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I induce that the rest of this book will be as the first half has been: disappointing, all too disappointing. What exactly is Harriman's solution? Does anyone know? Can anyone jot down what the solution to the problem is, and how it applies to Physics? And wait, did I say Physics? I actually just meant physics pre-20th century. There is 0 time spent on modern physics, which has borne more fruit than any other era of science. This, for me, isn't something we can neglect in talking about physics.

This book has taught me nothing new; moreover, the claims it makes and Peikoff has made for it border on absurdity. Groundbreaking? It's not even a concise solution from what I've seen thus far. Sorry for the harsh words, but this book has really fallen flat for me already.

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I am still working through my first reading of the book, so I don’t have a final conclusion about the book yet. I don’t yet understand the argument (or scope) of the book so I don’t know what is the overall impact of the following error.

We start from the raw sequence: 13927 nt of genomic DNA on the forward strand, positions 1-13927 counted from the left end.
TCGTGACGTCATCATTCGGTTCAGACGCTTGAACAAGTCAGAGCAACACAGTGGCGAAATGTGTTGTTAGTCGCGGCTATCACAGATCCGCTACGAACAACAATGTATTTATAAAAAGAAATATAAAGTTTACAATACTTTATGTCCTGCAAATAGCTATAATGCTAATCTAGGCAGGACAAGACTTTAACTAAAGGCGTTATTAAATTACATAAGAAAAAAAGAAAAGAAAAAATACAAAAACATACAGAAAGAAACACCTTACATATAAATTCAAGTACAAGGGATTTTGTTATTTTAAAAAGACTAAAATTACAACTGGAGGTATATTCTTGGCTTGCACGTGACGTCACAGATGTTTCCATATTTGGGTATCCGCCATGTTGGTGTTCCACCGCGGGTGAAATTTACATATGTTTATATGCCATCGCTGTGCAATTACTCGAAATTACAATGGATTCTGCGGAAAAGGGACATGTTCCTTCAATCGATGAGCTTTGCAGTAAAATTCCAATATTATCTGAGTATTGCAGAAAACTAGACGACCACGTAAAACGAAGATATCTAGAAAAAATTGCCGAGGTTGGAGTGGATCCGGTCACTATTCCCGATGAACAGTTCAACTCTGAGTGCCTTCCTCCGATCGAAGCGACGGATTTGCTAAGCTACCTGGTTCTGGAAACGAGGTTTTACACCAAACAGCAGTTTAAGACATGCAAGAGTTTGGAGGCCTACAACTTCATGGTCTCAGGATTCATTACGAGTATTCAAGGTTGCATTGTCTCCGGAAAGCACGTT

On p. 143 Harriman states (in answer to the question ‘How did scientists manage to arrive at universal laws without making any illogical leaps’, in particular in the development of laws of planetary motion and the problem of accounting for the sun’s influence on planets) that:

A large part of the answer lies in the objectivity of the concepts themselves. When the concept “force” was expanded to include pushes and pulls exerted across a distance by imperceptible means, this was not done arbitrarily; it was necessitated by of electric and magnetic phenomena. Similarly, there was nothing arbitrary about the expansion of the concept “acceleration” to include changes in a body’s direction as well as its speed...